Which means he’ll be getting back to this:

This was his first full sack against Green Bay back in 2012. Lined up on the left side of the defense, Irvin aligns in a nine technique over the outside shoulder of the tight end. Seattle is in their dime defense with three linemen, two off ball linebackers, and six DB’s. He powers his way through the left tackle and spins around Rodgers for the sack.

Mack was the first player ever to be named to first team All-Pro at two different positions, defensive end and outside linebacker. In 4-3 looks this season, expect Mack and Irvin to tend to the end spots, with defensive tackles Dan Williams and Justin “Jelly” Ellis in the middle. In 3-4 variations, Mack and Irvin will likely play outside linebacker, with Edwards at end, Williams at the nose, and Ellis on the opposite end.

Barring injury, there will be an ample amount of rotational pass rushers for Oakland. When one guy gets drained, another guy will be plugged right in, being asked to meet the same production level as the man before him. There are a ton of different combinations that you’ll see Oakland run in 2016. Whether it’s Mack at end and Smith at OLB both rushing the passer, or Edwards and Irvin lined up on the same side. The combinations are endless.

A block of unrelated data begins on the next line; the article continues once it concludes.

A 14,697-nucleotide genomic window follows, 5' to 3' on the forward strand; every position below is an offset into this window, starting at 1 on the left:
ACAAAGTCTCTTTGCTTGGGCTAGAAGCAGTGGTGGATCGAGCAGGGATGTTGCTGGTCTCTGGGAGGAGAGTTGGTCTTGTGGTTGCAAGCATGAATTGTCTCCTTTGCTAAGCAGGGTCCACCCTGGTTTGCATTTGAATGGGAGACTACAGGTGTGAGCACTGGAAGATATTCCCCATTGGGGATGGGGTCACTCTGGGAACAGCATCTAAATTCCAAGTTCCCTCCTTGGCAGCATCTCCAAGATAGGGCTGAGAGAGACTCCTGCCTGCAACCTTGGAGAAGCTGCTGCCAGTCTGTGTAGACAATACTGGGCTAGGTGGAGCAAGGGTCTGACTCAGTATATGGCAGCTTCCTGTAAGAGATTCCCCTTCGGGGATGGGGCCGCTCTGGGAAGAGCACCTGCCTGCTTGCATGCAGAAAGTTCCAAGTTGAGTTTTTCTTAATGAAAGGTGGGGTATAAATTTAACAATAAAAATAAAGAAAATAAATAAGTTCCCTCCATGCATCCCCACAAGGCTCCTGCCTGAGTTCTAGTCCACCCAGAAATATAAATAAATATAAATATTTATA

Matthew Kerns

<p>Growing up a fan of the Oakland Raiders over the last decade hasn’t been an easy task for Matt. He has seen it all from Rich Gannon to JaMarcus Russell. He’s excited the team is turning things around however and anxious for the upcoming future for the Silver and Black. He’s also entering his sophomore year in college and is pursuing a BA in broadcast Journalism.</p>